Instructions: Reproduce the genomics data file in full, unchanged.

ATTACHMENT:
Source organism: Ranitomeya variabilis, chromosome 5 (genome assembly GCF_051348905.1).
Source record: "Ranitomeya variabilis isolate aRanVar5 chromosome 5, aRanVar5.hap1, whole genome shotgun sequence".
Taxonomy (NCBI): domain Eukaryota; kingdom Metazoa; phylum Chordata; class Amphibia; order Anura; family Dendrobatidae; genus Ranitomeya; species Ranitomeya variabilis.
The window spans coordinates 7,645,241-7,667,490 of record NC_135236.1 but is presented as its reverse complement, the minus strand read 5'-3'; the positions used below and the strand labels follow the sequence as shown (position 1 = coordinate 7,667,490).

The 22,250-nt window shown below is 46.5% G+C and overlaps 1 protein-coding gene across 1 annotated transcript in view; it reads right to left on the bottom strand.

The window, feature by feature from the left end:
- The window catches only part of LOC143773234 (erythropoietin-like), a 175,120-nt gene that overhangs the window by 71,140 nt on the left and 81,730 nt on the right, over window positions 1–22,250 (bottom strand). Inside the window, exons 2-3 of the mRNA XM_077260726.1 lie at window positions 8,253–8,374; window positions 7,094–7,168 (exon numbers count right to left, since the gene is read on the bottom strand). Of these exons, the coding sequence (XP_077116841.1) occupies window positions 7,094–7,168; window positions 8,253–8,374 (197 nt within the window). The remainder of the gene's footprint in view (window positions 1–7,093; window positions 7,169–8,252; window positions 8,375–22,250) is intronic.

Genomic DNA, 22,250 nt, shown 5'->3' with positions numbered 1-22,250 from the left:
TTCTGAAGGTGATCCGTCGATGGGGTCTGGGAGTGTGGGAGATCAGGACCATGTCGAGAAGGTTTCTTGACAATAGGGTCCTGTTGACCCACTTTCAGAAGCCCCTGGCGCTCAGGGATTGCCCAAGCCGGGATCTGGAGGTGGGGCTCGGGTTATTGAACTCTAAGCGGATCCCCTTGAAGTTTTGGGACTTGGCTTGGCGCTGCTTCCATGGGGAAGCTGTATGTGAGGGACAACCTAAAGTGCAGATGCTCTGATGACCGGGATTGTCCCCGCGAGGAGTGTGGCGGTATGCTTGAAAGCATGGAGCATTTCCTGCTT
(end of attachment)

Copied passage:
Source organism: Ranitomeya variabilis, chromosome 5 (genome assembly GCF_051348905.1).
Source record: "Ranitomeya variabilis isolate aRanVar5 chromosome 5, aRanVar5.hap1, whole genome shotgun sequence".
Taxonomy (NCBI): domain Eukaryota; kingdom Metazoa; phylum Chordata; class Amphibia; order Anura; family Dendrobatidae; genus Ranitomeya; species Ranitomeya variabilis.
The window spans coordinates 7,645,241-7,667,490 of record NC_135236.1 but is presented as its reverse complement, the minus strand read 5'-3'; the positions used below and the strand labels follow the sequence as shown (position 1 = coordinate 7,667,490).

The 22,250-nt window shown below is 46.5% G+C and overlaps 1 protein-coding gene across 1 annotated transcript in view; it reads right to left on the bottom strand.

The window, feature by feature from the left end:
- The window catches only part of LOC143773234 (erythropoietin-like), a 175,120-nt gene that overhangs the window by 71,140 nt on the left and 81,730 nt on the right, over window positions 1–22,250 (bottom strand). Inside the window, exons 2-3 of the mRNA XM_077260726.1 lie at window positions 8,253–8,374; window positions 7,094–7,168 (exon numbers count right to left, since the gene is read on the bottom strand). Of these exons, the coding sequence (XP_077116841.1) occupies window positions 7,094–7,168; window positions 8,253–8,374 (197 nt within the window). The remainder of the gene's footprint in view (window positions 1–7,093; window positions 7,169–8,252; window positions 8,375–22,250) is intronic.

Genomic DNA, 22,250 nt, shown 5'->3' with positions numbered 1-22,250 from the left:
TTCTGAAGGTGATCCGTCGATGGGGTCTGGGAGTGTGGGAGATCAGGACCATGTCGAGAAGGTTTCTTGACAATAGGGTCCTGTTGACCCACTTTCAGAAGCCCCTGGCGCTCAGGGATTGCCCAAGCCGGGATCTGGAGGTGGGGCTCGGGTTATTGAACTCTAAGCGGATCCCCTTGAAGTTTTGGGACTTGGCTTGGCGCTGCTTCCATGGGGAAGCTGTATGTGAGGGACAACCTAAAGTGCAGATGCTCTGATGACCGGGATTGTCCCCGCGAGGAGTGTGGCGGTATGCTTGAAAGCATGGAGCATTTCCTGCTT